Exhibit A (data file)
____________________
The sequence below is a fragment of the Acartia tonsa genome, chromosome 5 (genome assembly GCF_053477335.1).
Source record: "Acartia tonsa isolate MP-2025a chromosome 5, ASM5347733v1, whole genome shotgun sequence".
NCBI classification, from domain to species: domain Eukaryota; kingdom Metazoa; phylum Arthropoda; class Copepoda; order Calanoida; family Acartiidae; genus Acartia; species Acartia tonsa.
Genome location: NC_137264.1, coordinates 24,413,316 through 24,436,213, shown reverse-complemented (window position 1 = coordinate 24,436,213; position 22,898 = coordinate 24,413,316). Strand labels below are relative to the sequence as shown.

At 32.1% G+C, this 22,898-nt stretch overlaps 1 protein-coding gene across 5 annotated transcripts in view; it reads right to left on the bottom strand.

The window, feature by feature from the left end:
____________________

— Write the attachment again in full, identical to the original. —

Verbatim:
The sequence below is a fragment of the Acartia tonsa genome, chromosome 5 (genome assembly GCF_053477335.1).
Source record: "Acartia tonsa isolate MP-2025a chromosome 5, ASM5347733v1, whole genome shotgun sequence".
NCBI classification, from domain to species: domain Eukaryota; kingdom Metazoa; phylum Arthropoda; class Copepoda; order Calanoida; family Acartiidae; genus Acartia; species Acartia tonsa.
Genome location: NC_137264.1, coordinates 24,413,316 through 24,436,213, shown reverse-complemented (window position 1 = coordinate 24,436,213; position 22,898 = coordinate 24,413,316). Strand labels below are relative to the sequence as shown.

At 32.1% G+C, this 22,898-nt stretch overlaps 1 protein-coding gene across 5 annotated transcripts in view; it reads right to left on the bottom strand.

The window, feature by feature from the left end: